Spending 27 hours in the psyche ER might not seem like the ideal way to spend a holiday weekend, but it is essential for some like Rain who have been there before. Rain’s ER visits and hospital stays began as a teenager. Rain attended high-school in a small rural Missouri town of 3,200 in the heart of the Ozarks. Rain did well navigating the typical challenges of adolescence - impressed their teachers with their creative talents in the written and visual arts, graduated with honors, and made a strong impression on their friends as someone kind, caring, generous, loyal, dependable, sometimes silly, creative and fun. The innately introverted Rain really impressed by performing one their favorite 21 Pilots songs, self-accompanied on ukulele, at the school talent show. Thank you H. Sartin for those music lessons!
I mention this musical performance because not only does it represent Rain’s willingness to set and meet a personal challenge, it also gave Rain a brief platform to stand up for a cause that is still heavy on Rain’s heart - mental illness. Rain wrapped up their musical performance that December day with a heartfelt message to the audience to be kind to one another especially at the holidays because we don’t know what others are going through.
“Rain is among the most compassionate and empathetic people I’ve met. They exemplify continual support for others and a constant mission to make people all around them feel loved, noticed and appreciated.” - E. D., friend
“Bright, articulate, sweet, wonderful and one of my favorite kiddos, ever!!!” S. S., former teacher
“Rain is a wonderful light. Rain as a person is very wonderful and inspiring and even when times are tough I’m constantly proud.” - E. G., friend
Rain’s friends and family are constantly proud, and there is much to be proud of. Rain is actively compassionate. Rain is a protector of the vulnerable even when Rain is at their most vulnerable, like during a particularly difficult week when Rain cared for and fed an orphaned baby possum in between trips to the ER. Rain does their very best to create safe places for animals and people.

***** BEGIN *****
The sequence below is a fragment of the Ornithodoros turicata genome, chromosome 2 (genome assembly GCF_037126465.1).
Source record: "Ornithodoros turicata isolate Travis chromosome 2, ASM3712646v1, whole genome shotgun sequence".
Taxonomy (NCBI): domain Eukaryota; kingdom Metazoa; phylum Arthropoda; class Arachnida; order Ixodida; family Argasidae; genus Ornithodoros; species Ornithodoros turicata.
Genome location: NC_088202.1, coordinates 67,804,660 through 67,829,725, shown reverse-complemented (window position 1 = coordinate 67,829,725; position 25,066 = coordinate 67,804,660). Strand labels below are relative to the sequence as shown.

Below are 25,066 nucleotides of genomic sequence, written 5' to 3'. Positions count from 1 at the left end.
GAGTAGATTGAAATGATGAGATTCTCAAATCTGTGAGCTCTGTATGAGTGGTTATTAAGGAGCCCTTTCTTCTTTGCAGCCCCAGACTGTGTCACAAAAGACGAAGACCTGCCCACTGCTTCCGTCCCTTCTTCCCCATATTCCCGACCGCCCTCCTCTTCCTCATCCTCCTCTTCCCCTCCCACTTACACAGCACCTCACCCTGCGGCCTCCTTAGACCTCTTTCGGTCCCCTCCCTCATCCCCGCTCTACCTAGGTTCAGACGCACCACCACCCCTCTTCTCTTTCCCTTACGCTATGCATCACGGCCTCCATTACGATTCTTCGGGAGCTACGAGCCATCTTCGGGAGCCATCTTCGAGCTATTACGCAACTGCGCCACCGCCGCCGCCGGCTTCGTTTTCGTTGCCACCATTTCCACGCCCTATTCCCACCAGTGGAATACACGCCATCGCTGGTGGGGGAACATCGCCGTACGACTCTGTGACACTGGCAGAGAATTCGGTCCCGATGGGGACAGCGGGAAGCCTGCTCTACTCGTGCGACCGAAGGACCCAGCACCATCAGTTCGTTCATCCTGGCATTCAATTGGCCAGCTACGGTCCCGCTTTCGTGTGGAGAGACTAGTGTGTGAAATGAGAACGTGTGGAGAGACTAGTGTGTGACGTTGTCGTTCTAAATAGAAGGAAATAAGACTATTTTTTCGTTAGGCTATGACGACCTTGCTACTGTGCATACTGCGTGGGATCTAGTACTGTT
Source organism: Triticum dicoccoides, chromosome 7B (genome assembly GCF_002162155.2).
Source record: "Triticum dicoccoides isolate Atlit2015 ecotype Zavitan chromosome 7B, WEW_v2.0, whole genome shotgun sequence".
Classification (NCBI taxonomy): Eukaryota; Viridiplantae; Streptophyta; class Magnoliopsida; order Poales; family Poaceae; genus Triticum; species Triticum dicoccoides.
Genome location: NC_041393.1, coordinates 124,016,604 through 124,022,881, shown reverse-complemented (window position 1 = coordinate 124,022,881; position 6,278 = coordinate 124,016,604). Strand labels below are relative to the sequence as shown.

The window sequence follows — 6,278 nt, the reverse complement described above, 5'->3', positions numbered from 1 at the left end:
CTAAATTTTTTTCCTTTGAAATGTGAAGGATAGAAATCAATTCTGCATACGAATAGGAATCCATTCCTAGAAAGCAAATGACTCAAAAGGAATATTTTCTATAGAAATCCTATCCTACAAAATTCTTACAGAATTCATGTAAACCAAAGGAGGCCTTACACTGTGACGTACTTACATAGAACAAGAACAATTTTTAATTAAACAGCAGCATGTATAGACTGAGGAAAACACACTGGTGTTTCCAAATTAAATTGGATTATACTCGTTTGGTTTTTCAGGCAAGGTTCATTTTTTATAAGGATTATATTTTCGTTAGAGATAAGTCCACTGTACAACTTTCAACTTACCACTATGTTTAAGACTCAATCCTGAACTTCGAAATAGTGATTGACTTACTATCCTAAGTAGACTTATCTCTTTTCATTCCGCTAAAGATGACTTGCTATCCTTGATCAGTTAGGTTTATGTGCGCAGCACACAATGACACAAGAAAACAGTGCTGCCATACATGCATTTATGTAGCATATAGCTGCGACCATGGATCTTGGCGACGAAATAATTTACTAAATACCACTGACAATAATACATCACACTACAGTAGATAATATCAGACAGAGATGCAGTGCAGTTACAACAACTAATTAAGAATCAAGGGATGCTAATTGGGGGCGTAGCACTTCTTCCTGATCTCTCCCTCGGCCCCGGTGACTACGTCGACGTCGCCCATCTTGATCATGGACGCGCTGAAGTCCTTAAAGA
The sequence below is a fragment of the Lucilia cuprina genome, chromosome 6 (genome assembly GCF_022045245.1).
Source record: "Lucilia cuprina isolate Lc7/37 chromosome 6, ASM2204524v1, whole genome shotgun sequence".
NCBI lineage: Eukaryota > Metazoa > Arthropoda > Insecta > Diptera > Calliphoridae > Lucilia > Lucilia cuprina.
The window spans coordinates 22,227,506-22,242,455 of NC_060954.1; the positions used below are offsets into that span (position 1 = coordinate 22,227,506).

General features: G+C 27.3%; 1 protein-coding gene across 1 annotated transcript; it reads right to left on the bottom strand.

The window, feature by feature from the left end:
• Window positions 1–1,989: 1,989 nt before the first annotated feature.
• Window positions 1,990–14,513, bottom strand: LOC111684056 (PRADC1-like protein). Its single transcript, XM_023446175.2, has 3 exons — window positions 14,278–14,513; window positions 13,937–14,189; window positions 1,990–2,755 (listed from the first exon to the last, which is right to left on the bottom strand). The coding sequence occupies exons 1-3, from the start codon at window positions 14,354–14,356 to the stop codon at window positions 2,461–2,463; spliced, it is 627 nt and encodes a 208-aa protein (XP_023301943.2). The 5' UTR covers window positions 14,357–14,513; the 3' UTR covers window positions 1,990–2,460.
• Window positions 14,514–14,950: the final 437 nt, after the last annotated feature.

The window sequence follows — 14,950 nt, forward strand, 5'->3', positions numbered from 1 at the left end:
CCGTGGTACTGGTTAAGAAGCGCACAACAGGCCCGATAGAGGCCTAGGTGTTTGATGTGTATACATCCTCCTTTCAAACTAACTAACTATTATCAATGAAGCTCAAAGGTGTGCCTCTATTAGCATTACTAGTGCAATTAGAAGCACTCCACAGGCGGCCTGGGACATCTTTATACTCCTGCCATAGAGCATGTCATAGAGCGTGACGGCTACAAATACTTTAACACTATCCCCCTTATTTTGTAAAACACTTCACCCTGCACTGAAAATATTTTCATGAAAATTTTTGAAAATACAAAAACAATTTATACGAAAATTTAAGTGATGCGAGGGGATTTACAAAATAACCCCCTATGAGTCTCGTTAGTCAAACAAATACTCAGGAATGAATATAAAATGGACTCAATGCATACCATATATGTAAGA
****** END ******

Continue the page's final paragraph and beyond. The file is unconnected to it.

As many of us know, the LGBTQ is a particularly vulnerable population. Rain met several LGBTQ friends and acquaintances in high-school. Rain made it their goal to create a Gay Straight Alliance (GSA) - a club of LGBTQ and allies joining together for mutual support, learning, sharing, advocacy and fun. Rain made that GSA happen, organized meetings and parties, and did research to share inspiring stories of LGBTQ heroes of the past. Rain put their heart and all their emotional energy into this club and, tragically, this is when Rain first needed hospitalization for mental illness.
As a minor, Rain’s hospital expenses were covered by state Medicaid. Now, as a responsible, independent adult who worked to pay for college, holds a steady job, pays rent, utilities, car loan, etc., and plans and saves up for big purchases, Rain has their own health insurance which helps pay for hospital stays, but it doesn’t cover everything.
Rain is currently receiving inpatient hospital care. A discharge date has not been determined. This stay will add thousands to their already existing medical debt. These hospital bills take a big emotional toll on an emotionally unwell Rain because it feels to them like being punished for being sick. Rain was asked to make a down-payment of $300 for their upcoming care and broke down in tears. They have to figure out a way to pay $191 a month to reach their deductible before the end of the year. A psych patient teetering on the edge, and already scraping by paycheck to paycheck SHOULD NOT be burdened with the extra stress of figuring out where in the world to come up with an extra $191 a month, when they are already burdened with figuring out how in the world to pay this month’s rent and expenses. Rain has no paid sick time or paid leave benefits.
The Money - this is why so many people do not seek the help they need. Rain has been seeing a therapist for years and taking prescribed mood medication, but still finds themself teetering on the edge on a regular basis. Rain thought about taking a break and seeking extra help, but they constantly worried about the cost. Like many others in the same situation, it took a total break-down to force them into the hospital.
As I’ve already mentioned, Rain is a giver. Rain is a protector of the vulnerable. Right now, Rain is in a vulnerable place and can use some help. Your contribution to Rain’s treatment would mean a huge burden lifted off Rain’s shoulders. It would free up all the headspace Rain now uses worrying about money and debt for a better purpose - focusing on their own recovery.
Those who know Rain know that the world is a better place because our sweet and silly, loving, caring Rain is in it. Rain needs a reminder that the world is a safe place for sweet and silly, loving, caring folks, who happen to struggle with mental illness. Please give generously. You’ll be helping a person who loves to help. Knowing Rain, I have no doubt that Rain will continue to advocate for mental health awareness. Rain will continue to create safe places for the vulnerable. Rain wants the world to be a kinder place. Rain knows there are many people who NEED the world to be a kinder place and Rain will fight for that. That’s who Rain is.
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